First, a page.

After three years of boosters, wearing masks, and general avoidance of anything that felt “not safe,” I’ve finally caught COVID. I’m on day three of my Paxlovid prescription. And after what can only be described as an out-of-character experience that involved me raging out, I’m left to wonder if the medicine prescribed to help fight my COVID could be the culprit behind the angry outburst I just experienced.
Let me set the scene. I’ve been up all night with a metallic taste in my mouth and a headache. After finally dozing off, I wake up to the sound of the curtain rod falling in our bedroom — it hung by a single screw for a month and was supposed to be fixed before visitors arrived two weeks ago. Instead, my 4-year-old just pulled it down on top of her head. I make it to the kitchen, where I find dirty dishes, old food on the stovetop, and general kitchen mess everywhere. I have spent my entire journey with COVID thus far still making the meals and doing all the clean-up. And, again, I start scrubbing dishes — this time in a less-than-quiet rage.
In walks my partner, who has been off for the length of my sickness despite testing negative. I whirl around, ask him why he’s standing behind me, and then snap at him to leave me alone. What follows is anything but pretty. We storm through the house, yelling, cursing, and slamming. My poor empathetic 4-year-old, already upset and in a rare timeout, is now curled into a ball in her chair, crying.
I eventually calm down enough to go to our daughter and sit in her chair with her. We cry and hug, squeezing oh-so-tight. I apologize. I feel like an awful, terrible mom. My partner, still seething in the basement, is muttering all kinds of accusations about me — all feel true in the moment and would be true… if anything like this had ever happened. It hasn’t, though. Not ever. I’m the mom who cries in the shower or simply imagines telling off her unhelpful partner while driving to Starbucks. I don’t rage. I don’t lose my sh*t.
So, as I cling to my daughter, I wonder, “What the actual f*ck is wrong with me?” The short answer: nothing. I was rational to be angry about those things, but how I reacted was irrational and out of character. The longer answer: It could be COVID or the Paxlovid.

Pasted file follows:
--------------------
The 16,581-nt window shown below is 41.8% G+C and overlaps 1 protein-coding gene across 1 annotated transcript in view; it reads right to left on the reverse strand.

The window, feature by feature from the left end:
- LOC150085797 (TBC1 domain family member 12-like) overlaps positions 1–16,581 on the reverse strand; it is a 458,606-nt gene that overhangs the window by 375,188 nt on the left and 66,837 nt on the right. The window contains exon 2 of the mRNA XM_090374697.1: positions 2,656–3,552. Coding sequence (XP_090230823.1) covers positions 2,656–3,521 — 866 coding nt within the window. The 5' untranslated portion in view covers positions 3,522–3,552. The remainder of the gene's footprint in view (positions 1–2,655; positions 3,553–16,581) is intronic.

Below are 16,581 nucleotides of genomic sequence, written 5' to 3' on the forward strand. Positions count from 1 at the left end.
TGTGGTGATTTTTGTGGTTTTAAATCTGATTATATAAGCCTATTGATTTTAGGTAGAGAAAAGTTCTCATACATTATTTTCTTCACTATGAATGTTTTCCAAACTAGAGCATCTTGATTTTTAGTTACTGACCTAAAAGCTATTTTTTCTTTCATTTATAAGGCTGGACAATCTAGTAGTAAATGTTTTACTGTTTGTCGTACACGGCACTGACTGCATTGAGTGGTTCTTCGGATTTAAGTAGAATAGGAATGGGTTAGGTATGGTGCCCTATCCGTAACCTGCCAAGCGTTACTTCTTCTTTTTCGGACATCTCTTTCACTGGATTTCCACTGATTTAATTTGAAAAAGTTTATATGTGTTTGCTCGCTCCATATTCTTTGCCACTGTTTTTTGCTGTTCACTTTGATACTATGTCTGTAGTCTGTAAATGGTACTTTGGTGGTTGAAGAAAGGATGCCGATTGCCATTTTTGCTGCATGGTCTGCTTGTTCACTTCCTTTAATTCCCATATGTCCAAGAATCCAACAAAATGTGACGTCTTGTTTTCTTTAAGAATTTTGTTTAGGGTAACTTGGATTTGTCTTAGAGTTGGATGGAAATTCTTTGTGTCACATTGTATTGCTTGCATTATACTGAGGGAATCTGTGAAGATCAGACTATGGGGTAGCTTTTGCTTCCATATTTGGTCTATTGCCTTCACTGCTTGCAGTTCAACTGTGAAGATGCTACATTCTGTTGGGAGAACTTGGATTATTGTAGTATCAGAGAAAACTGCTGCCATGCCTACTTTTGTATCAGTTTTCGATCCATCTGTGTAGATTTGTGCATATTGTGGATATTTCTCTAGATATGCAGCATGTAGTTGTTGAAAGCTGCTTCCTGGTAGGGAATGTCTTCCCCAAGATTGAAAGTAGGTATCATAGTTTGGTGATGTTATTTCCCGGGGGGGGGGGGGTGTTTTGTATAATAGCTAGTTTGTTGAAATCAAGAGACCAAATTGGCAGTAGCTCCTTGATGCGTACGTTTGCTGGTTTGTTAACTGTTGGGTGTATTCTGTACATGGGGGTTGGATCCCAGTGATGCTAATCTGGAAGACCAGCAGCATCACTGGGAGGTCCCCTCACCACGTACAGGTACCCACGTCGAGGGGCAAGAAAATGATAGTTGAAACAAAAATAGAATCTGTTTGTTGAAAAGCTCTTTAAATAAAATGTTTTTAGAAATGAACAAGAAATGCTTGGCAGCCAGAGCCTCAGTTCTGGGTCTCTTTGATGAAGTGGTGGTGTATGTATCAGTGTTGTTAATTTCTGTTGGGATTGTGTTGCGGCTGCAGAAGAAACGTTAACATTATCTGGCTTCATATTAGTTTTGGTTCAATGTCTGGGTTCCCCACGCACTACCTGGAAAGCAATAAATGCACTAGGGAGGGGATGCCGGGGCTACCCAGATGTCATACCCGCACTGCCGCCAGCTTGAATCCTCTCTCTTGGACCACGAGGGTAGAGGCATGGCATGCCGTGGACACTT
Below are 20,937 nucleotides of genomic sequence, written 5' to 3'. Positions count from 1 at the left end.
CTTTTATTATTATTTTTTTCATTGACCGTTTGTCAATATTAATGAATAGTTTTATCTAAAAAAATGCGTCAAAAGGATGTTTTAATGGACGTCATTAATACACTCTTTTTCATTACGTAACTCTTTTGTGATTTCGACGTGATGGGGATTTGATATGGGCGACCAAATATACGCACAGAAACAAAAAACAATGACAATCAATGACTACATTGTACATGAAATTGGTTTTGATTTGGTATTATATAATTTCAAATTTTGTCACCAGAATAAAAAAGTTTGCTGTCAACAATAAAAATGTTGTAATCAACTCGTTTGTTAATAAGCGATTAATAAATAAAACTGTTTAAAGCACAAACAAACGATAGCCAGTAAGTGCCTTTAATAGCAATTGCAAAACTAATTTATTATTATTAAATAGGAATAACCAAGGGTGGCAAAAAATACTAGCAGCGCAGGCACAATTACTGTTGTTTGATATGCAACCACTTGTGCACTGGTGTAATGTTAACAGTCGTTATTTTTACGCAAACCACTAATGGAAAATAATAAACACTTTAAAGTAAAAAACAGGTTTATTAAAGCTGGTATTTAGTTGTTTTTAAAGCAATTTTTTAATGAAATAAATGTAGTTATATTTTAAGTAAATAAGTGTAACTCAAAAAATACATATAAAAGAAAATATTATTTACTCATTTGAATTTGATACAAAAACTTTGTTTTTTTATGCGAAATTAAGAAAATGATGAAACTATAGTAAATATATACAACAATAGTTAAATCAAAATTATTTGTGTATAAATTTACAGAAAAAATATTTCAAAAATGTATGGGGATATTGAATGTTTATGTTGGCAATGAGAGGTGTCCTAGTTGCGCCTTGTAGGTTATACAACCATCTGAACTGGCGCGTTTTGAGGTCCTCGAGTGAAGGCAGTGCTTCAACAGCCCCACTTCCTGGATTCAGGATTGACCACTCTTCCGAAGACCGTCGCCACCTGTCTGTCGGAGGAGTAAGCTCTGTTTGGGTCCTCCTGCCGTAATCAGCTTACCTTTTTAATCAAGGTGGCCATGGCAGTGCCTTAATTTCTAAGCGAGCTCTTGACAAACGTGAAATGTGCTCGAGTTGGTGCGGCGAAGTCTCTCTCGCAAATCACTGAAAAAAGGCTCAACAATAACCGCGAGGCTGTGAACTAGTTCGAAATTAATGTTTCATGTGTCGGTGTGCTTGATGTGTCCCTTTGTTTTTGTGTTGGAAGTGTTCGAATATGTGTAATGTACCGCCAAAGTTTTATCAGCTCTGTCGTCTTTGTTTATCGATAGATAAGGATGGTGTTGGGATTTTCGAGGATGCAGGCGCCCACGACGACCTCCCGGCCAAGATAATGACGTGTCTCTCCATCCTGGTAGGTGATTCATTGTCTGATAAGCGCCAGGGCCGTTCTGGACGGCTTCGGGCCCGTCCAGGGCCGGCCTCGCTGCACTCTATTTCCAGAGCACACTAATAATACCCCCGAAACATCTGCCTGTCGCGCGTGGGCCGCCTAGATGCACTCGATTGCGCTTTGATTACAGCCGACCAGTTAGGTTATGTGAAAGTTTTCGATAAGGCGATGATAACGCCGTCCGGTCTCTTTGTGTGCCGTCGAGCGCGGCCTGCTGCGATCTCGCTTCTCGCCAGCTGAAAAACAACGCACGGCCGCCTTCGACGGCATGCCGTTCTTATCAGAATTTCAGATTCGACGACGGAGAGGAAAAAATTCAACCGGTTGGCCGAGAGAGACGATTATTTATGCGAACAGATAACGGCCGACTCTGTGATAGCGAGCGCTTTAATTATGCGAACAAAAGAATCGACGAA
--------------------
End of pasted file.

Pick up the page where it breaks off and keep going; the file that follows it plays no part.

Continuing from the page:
Are mood swings among Paxlovid’s side effects?
Doctors often prescribe a medicine with a steroid in it to treat bad colds. While those steroids may not be in the exact dosages of someone who uses them for working out, they can still trigger some degree of “roid rage.” However, Paxlovid is not a steroid; it’s an antiviral. Neither medicines that comprise Paxlovid (Nirmatrelvir and Ritonavir) have steroids in them.
The known side effects of Paxlovid are:
- Metallic taste in the mouth
- General unwell feeling
- High blood pressure
(If you’re allergic to Paxlovid, you’ll have allergic reaction symptoms like hives, throat closing, wheezing, etc.)
“High blood pressure,” you say?
I don’t have high blood pressure. As a matter of fact, my blood pressure has typically run so low that it has kept me from trying medicine that might alleviate migraines. But I’m not exaggerating when I say that during my outburst, I felt like my heart was pounding out of my body. Is there something there?
“There have not been any studies clearly linking Paxlovid with acute mental health problems or mood swings,” says Dr. Ketan Parmar, a psychiatrist and mental health expert at ClinicSpots. “However, there are some studies showing that people who take Paxlovid experience an increase in blood pressure which could potentially lead to angry outbursts. This connection is still being researched, but it would be prudent for people taking Paxlovid to monitor their blood pressure carefully and seek medical advice if they experience sudden changes in their moods.”